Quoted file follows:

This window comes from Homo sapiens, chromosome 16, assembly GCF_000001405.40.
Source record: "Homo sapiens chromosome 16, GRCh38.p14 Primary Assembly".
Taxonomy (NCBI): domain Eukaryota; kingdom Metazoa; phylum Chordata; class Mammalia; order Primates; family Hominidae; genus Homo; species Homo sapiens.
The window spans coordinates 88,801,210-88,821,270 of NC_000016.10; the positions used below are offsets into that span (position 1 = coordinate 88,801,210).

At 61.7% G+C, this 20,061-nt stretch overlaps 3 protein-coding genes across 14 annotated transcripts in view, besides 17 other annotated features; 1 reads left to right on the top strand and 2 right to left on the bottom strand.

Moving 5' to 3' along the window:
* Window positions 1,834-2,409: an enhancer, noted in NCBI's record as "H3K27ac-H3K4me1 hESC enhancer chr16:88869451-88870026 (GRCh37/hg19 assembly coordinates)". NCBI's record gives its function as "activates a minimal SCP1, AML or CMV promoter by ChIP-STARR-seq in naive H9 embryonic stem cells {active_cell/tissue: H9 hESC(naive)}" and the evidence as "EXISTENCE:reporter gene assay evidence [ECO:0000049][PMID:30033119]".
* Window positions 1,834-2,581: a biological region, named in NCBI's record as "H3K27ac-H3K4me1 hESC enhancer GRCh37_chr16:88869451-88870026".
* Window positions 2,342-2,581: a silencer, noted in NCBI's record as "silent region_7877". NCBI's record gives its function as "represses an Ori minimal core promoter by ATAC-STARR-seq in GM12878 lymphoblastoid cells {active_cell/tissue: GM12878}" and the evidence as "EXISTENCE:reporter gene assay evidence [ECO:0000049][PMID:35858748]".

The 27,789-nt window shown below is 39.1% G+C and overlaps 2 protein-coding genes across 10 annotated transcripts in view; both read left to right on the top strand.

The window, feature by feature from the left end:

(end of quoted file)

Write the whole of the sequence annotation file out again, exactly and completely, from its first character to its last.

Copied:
This window comes from Homo sapiens, chromosome 16, assembly GCF_000001405.40.
Source record: "Homo sapiens chromosome 16, GRCh38.p14 Primary Assembly".
Taxonomy (NCBI): domain Eukaryota; kingdom Metazoa; phylum Chordata; class Mammalia; order Primates; family Hominidae; genus Homo; species Homo sapiens.
The window spans coordinates 88,801,210-88,821,270 of NC_000016.10; the positions used below are offsets into that span (position 1 = coordinate 88,801,210).

At 61.7% G+C, this 20,061-nt stretch overlaps 3 protein-coding genes across 14 annotated transcripts in view, besides 17 other annotated features; 1 reads left to right on the top strand and 2 right to left on the bottom strand.

Moving 5' to 3' along the window:
* Window positions 1,834-2,409: an enhancer, noted in NCBI's record as "H3K27ac-H3K4me1 hESC enhancer chr16:88869451-88870026 (GRCh37/hg19 assembly coordinates)". NCBI's record gives its function as "activates a minimal SCP1, AML or CMV promoter by ChIP-STARR-seq in naive H9 embryonic stem cells {active_cell/tissue: H9 hESC(naive)}" and the evidence as "EXISTENCE:reporter gene assay evidence [ECO:0000049][PMID:30033119]".
* Window positions 1,834-2,581: a biological region, named in NCBI's record as "H3K27ac-H3K4me1 hESC enhancer GRCh37_chr16:88869451-88870026".
* Window positions 2,342-2,581: a silencer, noted in NCBI's record as "silent region_7877". NCBI's record gives its function as "represses an Ori minimal core promoter by ATAC-STARR-seq in GM12878 lymphoblastoid cells {active_cell/tissue: GM12878}" and the evidence as "EXISTENCE:reporter gene assay evidence [ECO:0000049][PMID:35858748]".

The 27,789-nt window shown below is 39.1% G+C and overlaps 2 protein-coding genes across 10 annotated transcripts in view; both read left to right on the top strand.

The window, feature by feature from the left end: